A friend recently told me this great Taoist story:

There was an old farmer who had worked his crops for many years. One day his horse ran away. Upon hearing the news, his neighbors came to visit.

“Such bad luck,” they said sympathetically.

“We’ll see,” the farmer replied.

The next morning the horse returned, bringing with it three other wild horses.

“How wonderful,” the neighbors exclaimed.

“We’ll see,” replied the old man.

The following day, his son tried to ride one of the untamed horses, was thrown, and broke his leg. The neighbors again came to offer their sympathy on his misfortune.

“We’ll see,” answered the farmer.

The day after, military officials came to the village to draft young men into the army. Seeing that the son’s leg was broken, they passed him by. The neighbors congratulated the farmer on how well things had turned out.

“We’ll see” said the farmer.

There is so much to love in this story. First, it hits upon one of my favorite bits of wisdom, being able to see the good in the bad and the bad in the good. As Buddhist teacher, Thich Nhat Hahn says, “No Mud, No Lotus”. Does that make sense? Another way of saying it is no compost, no veggies. The waste makes the food makes the waste makes the food. No light without shadow. Opposites are actually inseparable parts of each other. They are actually the same thing. It’s the good old yin and yang.

The best things in our lives grow from the fertile ground left when things fall apart. And the hardest things in our lives come from the best things, too, things such as being alive, loving, learning.

Whenever things are rough, I always look for the blessings. And when things are great I try to practice letting it flow, not trying to hold on too tightly. Good and bad will come and go. Nurturing this kind of equanimity, this calm at the center of the storm is one of the main reasons I meditate.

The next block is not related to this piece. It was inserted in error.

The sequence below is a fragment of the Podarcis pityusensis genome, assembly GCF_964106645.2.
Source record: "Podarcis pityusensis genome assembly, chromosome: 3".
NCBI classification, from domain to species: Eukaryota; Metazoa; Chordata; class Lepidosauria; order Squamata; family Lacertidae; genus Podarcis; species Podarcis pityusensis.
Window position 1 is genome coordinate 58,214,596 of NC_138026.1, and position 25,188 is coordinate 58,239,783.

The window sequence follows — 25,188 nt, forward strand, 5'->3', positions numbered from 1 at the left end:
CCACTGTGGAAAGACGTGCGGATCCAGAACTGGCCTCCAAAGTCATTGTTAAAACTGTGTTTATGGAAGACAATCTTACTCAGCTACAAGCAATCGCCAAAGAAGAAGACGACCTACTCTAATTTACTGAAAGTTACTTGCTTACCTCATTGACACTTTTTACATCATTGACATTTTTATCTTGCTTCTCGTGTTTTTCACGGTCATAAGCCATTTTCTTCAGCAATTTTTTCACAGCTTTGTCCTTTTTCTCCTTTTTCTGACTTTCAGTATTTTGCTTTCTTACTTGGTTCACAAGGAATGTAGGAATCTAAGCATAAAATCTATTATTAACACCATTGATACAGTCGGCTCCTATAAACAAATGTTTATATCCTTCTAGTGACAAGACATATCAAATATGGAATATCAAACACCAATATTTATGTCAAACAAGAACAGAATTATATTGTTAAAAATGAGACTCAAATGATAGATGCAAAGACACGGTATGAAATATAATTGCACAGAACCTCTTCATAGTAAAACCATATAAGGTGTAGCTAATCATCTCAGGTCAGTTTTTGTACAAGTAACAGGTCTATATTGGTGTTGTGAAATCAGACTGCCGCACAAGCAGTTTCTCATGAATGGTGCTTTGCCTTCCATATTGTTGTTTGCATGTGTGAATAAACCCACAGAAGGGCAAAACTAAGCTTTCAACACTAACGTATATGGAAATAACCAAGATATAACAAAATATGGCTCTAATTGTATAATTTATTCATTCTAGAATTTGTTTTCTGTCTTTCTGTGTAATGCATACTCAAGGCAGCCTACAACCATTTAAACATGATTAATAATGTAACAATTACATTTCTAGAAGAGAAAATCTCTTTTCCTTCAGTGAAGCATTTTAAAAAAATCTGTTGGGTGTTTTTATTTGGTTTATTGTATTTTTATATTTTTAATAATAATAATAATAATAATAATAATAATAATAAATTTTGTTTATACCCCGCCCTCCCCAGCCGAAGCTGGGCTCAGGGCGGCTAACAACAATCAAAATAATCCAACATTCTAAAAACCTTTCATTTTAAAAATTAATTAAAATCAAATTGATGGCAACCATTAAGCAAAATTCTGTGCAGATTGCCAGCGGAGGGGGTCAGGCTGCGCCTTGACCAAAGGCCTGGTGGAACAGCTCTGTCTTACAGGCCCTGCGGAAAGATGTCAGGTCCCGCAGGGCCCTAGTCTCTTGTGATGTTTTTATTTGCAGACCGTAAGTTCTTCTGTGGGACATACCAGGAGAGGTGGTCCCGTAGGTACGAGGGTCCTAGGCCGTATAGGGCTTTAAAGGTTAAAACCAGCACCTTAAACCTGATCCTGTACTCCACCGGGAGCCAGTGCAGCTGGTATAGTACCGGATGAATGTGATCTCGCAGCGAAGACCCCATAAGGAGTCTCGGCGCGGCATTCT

Another reason I love this Taoist story is that it could just go on and on. You could easily add to it 10, 20 or 100 more events. And the farmer would just say, “We’ll See.”

To me, this really gets to what a long, twisty-turny path life really is. How many times have I despaired, thinking my world was falling apart only to later find myself feeling like the luckiest person alive. And on it goes. We never know what is around the next corner. I find that very comforting. I like to think of all the things that will happen in my life, which I can’t even begin to imagine now. I like not knowing the future. I like knowing that people, places and events beyond my wildest imagination are out there moving toward me and I don’t even know it. Sure, some will be tragic and some will be grand, but to me, it’s all just gorgeous. The fact that we are even here and all this is happening is such a wonder and a miracle. A million billion miracles one after another and all at the same time.

When our perspective is too small, only reacting to one event at a time, the feelings can be overwhelming. But, if we can remember that this is only one event in an infinite landscape of possibilities, we can be a bit more dispassionate, a bit more open-minded, we can zoom out and see the big picture. I’m not saying we shouldn’t care about the things that happen for, to and around us in 2017. We are human and we have feelings, beliefs and opinions. But it never hurts to keep an open mind and a light heart. Especially when things don’t seem to be going in our favor, just remember, We’ll See!